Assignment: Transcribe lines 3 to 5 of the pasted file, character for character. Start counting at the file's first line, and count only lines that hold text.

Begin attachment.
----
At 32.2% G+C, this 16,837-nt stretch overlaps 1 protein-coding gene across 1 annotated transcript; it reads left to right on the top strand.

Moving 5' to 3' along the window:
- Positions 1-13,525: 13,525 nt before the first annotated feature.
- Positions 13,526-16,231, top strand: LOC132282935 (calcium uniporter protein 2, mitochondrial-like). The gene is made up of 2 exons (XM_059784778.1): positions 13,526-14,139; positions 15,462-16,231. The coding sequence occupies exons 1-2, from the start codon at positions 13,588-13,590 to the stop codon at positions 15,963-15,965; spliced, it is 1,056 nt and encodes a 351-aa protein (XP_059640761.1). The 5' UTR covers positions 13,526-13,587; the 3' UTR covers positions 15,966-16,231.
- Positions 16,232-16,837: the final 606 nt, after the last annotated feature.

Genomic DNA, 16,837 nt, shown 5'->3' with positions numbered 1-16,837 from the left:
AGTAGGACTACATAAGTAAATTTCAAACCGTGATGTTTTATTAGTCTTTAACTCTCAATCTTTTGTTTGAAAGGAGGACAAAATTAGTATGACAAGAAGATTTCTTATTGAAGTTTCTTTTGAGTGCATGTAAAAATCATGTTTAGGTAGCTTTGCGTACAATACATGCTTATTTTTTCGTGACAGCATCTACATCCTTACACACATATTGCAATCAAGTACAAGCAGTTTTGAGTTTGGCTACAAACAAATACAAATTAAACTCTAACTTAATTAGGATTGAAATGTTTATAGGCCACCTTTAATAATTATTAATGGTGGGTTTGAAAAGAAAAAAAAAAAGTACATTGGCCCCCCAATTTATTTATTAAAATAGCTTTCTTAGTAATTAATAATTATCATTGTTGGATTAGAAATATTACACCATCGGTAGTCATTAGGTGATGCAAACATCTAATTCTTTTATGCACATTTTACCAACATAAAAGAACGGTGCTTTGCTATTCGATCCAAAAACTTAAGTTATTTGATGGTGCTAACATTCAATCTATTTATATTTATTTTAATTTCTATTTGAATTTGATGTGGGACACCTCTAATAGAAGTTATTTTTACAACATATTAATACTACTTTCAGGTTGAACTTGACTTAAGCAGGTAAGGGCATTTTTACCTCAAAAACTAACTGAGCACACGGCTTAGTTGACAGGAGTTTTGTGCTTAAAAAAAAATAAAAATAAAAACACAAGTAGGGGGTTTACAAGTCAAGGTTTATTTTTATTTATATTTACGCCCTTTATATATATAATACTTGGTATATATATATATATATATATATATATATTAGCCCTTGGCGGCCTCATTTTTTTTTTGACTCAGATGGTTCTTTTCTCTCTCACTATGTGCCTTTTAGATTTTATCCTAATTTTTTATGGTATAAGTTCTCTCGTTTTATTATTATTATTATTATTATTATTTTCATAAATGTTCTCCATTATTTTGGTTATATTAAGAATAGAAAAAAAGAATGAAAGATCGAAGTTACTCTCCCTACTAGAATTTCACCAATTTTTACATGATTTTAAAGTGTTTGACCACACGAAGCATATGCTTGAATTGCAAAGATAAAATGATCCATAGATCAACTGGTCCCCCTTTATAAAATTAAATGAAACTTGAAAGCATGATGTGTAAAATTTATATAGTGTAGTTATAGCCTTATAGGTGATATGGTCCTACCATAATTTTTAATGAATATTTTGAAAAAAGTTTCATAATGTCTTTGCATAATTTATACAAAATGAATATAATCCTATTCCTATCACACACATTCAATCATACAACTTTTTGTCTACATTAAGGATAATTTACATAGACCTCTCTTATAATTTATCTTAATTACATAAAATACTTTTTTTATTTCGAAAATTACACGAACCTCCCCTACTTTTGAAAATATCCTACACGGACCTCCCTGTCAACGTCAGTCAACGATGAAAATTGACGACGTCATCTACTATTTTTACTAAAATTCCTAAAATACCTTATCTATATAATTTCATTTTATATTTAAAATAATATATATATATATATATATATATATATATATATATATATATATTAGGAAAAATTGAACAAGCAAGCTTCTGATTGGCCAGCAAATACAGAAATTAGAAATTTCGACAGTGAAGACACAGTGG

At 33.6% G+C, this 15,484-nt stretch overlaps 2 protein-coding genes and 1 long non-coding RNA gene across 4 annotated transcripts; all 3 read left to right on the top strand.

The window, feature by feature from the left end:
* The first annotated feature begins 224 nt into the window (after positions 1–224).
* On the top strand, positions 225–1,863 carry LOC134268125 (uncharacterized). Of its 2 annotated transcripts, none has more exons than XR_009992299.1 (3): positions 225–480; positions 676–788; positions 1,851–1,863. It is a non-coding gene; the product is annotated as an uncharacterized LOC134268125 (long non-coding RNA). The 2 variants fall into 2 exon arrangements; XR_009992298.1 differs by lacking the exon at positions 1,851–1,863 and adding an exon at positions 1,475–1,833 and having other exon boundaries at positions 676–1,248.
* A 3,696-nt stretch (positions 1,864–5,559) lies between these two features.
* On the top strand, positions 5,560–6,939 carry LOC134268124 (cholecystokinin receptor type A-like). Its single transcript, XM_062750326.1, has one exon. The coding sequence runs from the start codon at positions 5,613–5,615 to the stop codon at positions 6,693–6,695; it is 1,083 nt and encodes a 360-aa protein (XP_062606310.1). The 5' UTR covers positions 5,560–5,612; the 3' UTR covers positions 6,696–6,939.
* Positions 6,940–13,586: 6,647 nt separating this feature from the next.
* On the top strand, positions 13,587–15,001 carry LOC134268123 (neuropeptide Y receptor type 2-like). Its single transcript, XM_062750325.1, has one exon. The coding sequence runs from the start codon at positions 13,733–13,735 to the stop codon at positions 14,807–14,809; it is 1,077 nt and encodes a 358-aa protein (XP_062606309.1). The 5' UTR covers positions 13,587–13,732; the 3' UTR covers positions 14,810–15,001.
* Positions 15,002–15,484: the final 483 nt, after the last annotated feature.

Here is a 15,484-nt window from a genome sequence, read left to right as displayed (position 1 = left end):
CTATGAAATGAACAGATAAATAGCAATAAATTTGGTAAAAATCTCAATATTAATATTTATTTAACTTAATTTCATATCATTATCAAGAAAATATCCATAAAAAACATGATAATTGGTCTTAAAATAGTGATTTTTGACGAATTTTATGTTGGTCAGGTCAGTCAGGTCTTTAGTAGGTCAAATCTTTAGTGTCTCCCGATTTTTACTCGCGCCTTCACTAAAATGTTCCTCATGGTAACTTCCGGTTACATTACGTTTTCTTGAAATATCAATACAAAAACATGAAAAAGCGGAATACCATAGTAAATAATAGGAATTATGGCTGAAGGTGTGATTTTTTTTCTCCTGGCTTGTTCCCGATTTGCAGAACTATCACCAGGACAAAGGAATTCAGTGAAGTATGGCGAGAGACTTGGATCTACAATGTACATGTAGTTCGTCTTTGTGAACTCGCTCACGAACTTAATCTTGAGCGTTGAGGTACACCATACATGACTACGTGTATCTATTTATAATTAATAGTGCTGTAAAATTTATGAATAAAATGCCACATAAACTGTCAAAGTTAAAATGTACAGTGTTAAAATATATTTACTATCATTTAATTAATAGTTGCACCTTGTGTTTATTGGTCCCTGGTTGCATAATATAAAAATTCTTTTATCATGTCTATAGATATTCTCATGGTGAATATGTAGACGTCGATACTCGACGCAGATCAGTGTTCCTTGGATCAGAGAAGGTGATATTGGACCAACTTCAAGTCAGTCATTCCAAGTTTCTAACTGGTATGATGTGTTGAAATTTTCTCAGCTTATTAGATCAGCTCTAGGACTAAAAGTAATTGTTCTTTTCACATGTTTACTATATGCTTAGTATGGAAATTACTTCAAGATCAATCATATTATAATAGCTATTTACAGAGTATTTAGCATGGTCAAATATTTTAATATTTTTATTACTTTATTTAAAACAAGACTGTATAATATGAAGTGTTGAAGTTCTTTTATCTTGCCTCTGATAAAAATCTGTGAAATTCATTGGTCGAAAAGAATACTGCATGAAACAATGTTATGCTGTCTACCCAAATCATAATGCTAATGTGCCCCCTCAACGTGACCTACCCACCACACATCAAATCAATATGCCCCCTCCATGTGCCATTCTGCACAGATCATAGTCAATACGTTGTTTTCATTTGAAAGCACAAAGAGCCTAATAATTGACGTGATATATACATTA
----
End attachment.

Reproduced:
- Positions 1-13,525: 13,525 nt before the first annotated feature.
- Positions 13,526-16,231, top strand: LOC132282935 (calcium uniporter protein 2, mitochondrial-like). The gene is made up of 2 exons (XM_059784778.1): positions 13,526-14,139; positions 15,462-16,231. The coding sequence occupies exons 1-2, from the start codon at positions 13,588-13,590 to the stop codon at positions 15,963-15,965; spliced, it is 1,056 nt and encodes a 351-aa protein (XP_059640761.1). The 5' UTR covers positions 13,526-13,587; the 3' UTR covers positions 15,966-16,231.
- Positions 16,232-16,837: the final 606 nt, after the last annotated feature.